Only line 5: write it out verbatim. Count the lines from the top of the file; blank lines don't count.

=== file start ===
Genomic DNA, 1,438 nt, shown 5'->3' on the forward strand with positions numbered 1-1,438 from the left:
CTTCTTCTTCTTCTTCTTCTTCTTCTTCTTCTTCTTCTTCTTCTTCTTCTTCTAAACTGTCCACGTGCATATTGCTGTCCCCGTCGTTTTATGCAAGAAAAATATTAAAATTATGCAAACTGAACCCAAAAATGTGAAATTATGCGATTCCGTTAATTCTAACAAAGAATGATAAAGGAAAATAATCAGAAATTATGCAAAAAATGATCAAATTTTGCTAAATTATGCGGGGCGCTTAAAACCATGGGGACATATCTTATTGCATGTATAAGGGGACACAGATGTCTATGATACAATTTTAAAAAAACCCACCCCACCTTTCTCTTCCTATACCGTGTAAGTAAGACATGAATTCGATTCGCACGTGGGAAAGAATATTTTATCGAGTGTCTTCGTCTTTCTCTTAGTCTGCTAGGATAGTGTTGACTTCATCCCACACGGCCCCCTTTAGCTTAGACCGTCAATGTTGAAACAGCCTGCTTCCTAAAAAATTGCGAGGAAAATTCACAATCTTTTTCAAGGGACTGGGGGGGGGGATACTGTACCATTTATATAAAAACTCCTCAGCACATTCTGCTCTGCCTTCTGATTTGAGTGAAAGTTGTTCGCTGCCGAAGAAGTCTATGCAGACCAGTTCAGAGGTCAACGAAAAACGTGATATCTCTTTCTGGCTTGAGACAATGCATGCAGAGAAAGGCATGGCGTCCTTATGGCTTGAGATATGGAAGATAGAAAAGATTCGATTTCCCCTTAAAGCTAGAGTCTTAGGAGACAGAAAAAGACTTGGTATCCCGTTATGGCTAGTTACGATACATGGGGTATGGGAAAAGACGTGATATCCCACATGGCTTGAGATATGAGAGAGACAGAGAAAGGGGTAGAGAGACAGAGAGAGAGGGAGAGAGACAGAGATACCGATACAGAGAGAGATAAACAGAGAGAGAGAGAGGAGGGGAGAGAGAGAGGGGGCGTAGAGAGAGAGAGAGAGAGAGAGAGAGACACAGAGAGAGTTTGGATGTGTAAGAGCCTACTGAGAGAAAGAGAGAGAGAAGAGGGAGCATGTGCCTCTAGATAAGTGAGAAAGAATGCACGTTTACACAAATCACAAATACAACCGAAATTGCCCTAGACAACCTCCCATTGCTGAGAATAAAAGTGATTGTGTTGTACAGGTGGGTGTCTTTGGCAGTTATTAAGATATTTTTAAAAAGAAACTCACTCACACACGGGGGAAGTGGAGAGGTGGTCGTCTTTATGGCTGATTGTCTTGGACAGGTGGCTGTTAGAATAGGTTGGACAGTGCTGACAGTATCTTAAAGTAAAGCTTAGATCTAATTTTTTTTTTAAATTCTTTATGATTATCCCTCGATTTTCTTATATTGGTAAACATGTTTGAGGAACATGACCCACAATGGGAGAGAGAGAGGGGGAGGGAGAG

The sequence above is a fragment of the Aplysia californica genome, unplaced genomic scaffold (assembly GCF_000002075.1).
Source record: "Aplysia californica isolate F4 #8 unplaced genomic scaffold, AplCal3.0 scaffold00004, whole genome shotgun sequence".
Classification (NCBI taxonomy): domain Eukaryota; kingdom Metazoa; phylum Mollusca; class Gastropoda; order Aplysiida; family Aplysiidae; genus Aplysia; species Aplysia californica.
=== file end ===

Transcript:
Classification (NCBI taxonomy): domain Eukaryota; kingdom Metazoa; phylum Mollusca; class Gastropoda; order Aplysiida; family Aplysiidae; genus Aplysia; species Aplysia californica.